Bryan Chaffin and John Martellaro join Jeff Gamet to look at why Apple bought Texture, plus they discuss Google’s rise in education at Apple’s expense.
Bryan Chaffin, along with Adam Christianson from the Maccast, join Jeff Gamet to talk about Apple using Google’s servers to store our iCloud data, plus the media’s reaction to the years-old news.
This is essentially Google’s answer to Apple’s ARKit, and Bryan Chaffin can’t help but think it illustrates Apple’s advantage and Google’s disadvantages in the smartphone business.
Bryan and Jeff talk about the Spotify Platform problem and the problems facing any independent music streaming service. They also talk about the things they learned from Tim Cook’s interview with Fast Company, and whether or not Apple is signaling a bigger play in Apple TV gaming.
Spotify appears to be turning to hardware to solve what Bryan Chaffin calls the Spotify platform problem, and it may be turning to hardware to solve it.
Bryan and Jeff go inside Apple’s annual shareholder meeting, and talk about the things that seemed to get Tim Cook excited. A listener also calls them out for being hypocrites on ad profiling, and they talk about how Apple’s new HomePod isn’t a home wiretap.
Can social media be “humane,” or is the push for addictive platforms just par for the course? Bryan Chaffin and Jeff Gamet discuss The Center for Humane Technology’s push for reform. They also talk about Cardiogram’s ability to detect diabetes from Apple Watch activity data, and they talk about Apple’s penchant for avoiding dark and edgy content.
The DOJ and the SEC are investigating Apple’s Throttlegate controversy, and Bryan and Jeff think it won’t go well for Apple. They also talk about Facebook, Google, and social media, and recent comments from philanthropist and political activist George Soros predicting their demise. They close the show with the implications of rumors that say Apple has three Macs coming out this year with Apple coprocessors.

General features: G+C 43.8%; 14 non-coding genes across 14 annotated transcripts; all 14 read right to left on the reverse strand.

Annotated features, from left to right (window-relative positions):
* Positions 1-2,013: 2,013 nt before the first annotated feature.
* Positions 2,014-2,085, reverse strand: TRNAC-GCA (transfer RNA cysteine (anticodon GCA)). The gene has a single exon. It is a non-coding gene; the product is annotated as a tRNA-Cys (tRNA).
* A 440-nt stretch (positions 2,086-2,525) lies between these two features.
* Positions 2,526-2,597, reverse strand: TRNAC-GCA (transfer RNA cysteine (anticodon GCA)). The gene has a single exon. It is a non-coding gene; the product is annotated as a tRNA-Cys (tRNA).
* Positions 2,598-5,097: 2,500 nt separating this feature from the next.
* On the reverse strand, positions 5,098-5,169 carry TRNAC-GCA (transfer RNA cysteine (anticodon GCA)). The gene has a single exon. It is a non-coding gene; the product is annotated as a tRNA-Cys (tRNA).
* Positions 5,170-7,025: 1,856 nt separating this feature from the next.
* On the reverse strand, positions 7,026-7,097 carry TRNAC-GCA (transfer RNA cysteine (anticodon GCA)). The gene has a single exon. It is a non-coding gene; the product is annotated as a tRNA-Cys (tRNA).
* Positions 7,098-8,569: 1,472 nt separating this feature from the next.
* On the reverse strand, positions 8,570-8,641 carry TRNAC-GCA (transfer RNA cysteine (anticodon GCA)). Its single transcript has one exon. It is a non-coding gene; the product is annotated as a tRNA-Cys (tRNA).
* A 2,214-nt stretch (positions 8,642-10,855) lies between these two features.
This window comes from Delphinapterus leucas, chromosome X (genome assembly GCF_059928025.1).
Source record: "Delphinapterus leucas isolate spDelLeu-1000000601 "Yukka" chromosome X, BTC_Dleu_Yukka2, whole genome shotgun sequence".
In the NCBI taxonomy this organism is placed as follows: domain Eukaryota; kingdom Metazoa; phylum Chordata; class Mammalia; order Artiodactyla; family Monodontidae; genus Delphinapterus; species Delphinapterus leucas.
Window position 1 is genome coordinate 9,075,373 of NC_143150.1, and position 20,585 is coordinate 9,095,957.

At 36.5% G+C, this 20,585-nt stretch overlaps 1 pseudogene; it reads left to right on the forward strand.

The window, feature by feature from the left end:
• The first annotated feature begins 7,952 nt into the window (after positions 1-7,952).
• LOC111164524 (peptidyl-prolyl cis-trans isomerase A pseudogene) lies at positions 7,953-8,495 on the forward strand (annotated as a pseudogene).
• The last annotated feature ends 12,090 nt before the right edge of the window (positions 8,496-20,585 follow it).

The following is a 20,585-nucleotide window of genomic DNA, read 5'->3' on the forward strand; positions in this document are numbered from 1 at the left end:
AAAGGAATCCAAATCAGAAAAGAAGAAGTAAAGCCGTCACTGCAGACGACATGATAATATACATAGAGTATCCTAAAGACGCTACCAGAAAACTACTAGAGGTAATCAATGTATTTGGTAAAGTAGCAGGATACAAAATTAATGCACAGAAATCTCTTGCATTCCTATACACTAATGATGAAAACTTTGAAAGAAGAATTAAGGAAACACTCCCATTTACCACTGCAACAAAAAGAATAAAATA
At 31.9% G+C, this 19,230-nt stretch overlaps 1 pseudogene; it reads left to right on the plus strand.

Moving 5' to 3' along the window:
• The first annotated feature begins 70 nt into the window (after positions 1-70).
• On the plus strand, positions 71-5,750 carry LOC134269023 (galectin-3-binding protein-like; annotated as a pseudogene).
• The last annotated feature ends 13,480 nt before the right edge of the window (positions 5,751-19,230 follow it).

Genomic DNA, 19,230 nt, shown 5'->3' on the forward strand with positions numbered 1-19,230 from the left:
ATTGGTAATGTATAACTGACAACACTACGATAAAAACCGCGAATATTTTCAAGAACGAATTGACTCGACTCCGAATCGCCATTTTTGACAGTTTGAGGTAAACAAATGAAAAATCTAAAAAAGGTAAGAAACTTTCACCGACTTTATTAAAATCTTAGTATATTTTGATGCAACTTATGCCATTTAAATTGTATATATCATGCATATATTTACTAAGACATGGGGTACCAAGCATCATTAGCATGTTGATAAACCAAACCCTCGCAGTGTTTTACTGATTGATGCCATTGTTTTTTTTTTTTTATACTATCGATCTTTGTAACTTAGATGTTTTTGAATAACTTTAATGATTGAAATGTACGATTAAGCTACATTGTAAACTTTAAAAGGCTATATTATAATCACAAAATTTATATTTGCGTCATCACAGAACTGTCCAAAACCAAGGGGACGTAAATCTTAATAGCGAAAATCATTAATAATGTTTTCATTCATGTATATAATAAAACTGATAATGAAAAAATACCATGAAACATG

By launching another YouTube channel, Apple is admitting it is still behind in the video game.
A British suit is seeking damages from Google for illegally collecting (and profiting from) data from iPhone users.
In a feat of willful ignorance or outright deceit, Mr. Pai believes that free market competition can keep the Internet open when there is no competition.
It used to be that in a fairly low-noise tech community, Apple’s quality products were greatly appreciated. That tradition seems under attack by new social forces.
Multiple people have reported it, including AndroidCentral and The Verge, and it could indicate a significant problem for Google.
Google is deploying a change in its AdWords service that obeys Apple’s rules, while still allowing online advertisers to track conversion rates.
The report simultaneously praises Apple’s efforts on green energy (which it graded an A), while shaming Samsung for its dismal efforts to be environmentally responsible.
It’s possible to add shared Google calendars in Apple’s Calendars app too. You don’t need Google’s Calendar app. Here’s how to do it.
The news sent shares of $AAPL up as trading bots reacted to the news without being able to tell it was fake.
Google’s latest hardware offerings suggest that the company has finally figured out something important. Almost.
For years, civil libertarians have fretted and worried about the eyes of the state encroaching on our privacy, but it turns out that we, the people, have opted to surveil ourselves.
You can thank Chris Lattner for Apple’s Swift programming language and soon you may be able to thank him for Google’s artificial intelligence efforts, too, because now that’s where he works.